Well, modern synthesizers use what are called triads to creat speech. FOr
My feet were made of lead.
I want to lead the batallion.
The synthesizer uses groups of three words, I want to lead, made of lead, to creat sentences and determine how these words are pronounced, leed versus led invalid versus invalid. It's usually consistant in it's pronunciation, but errors do occur in some cases.
This is of course just how I have figured it out, I am open to being corrected, though.
----- Original Message ----- From: "Cindy" <popularplace@xxxxxxxxx>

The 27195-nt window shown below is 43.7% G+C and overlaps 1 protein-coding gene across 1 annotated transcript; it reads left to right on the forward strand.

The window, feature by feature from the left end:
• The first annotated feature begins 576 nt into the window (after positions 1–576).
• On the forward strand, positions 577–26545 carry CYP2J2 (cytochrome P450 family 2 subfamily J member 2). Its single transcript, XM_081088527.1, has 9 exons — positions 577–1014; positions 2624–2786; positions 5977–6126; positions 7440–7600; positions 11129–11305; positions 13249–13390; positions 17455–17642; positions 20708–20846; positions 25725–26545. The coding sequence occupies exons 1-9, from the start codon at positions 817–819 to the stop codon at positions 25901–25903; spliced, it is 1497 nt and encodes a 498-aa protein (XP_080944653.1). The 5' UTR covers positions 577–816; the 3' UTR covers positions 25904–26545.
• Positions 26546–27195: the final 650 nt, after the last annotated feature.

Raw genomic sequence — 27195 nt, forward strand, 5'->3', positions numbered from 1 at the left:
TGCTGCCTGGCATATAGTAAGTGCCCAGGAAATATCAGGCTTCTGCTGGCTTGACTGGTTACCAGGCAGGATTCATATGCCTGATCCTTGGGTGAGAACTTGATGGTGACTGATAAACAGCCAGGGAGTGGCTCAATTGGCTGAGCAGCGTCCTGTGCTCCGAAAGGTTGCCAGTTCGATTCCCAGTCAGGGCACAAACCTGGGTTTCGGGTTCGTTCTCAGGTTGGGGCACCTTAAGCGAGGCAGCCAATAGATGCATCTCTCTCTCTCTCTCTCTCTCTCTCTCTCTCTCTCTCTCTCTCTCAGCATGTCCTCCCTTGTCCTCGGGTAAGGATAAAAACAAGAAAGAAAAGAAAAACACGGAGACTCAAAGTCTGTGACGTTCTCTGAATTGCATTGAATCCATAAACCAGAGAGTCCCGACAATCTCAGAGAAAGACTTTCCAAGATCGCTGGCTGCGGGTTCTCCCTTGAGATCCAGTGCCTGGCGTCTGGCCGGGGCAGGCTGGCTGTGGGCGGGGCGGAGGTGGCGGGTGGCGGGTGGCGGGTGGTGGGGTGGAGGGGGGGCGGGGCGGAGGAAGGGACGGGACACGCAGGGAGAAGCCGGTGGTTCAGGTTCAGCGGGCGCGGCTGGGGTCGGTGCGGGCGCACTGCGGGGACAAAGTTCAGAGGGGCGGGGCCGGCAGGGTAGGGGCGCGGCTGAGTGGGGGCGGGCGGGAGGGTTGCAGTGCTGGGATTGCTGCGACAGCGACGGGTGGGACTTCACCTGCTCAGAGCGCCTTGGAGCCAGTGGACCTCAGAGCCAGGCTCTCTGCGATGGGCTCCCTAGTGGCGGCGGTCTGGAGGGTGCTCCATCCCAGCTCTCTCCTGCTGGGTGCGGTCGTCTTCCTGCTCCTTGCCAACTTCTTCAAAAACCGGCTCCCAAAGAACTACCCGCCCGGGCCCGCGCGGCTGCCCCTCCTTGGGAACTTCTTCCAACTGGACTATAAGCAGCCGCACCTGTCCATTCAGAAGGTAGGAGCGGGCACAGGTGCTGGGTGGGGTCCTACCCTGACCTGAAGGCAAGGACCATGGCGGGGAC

Sent: Saturday, August 26, 2006 1:23 AM
Subject: [bksvol-discuss] A question re homonyms in context
In the book I'm almost finished validating, there is a play on words--invalid, meaning sick person, and invalid, i.e., in val id, meaning not valid. The latter word is discussed, its meanings--but I'm curious--how does speech, i.e., the Daisy reader or whatever, distinguish pronunciations between homonyms in texts. In this case, in val id is italicized. Will the speech reader chnage the pronunciation from invalid to in val id because of that? Of will it pronounce both words the same and the reader will get the difference from the explanation that is given. In other similar cases, does the speech reader read both words however the first one happens to be pronounced?
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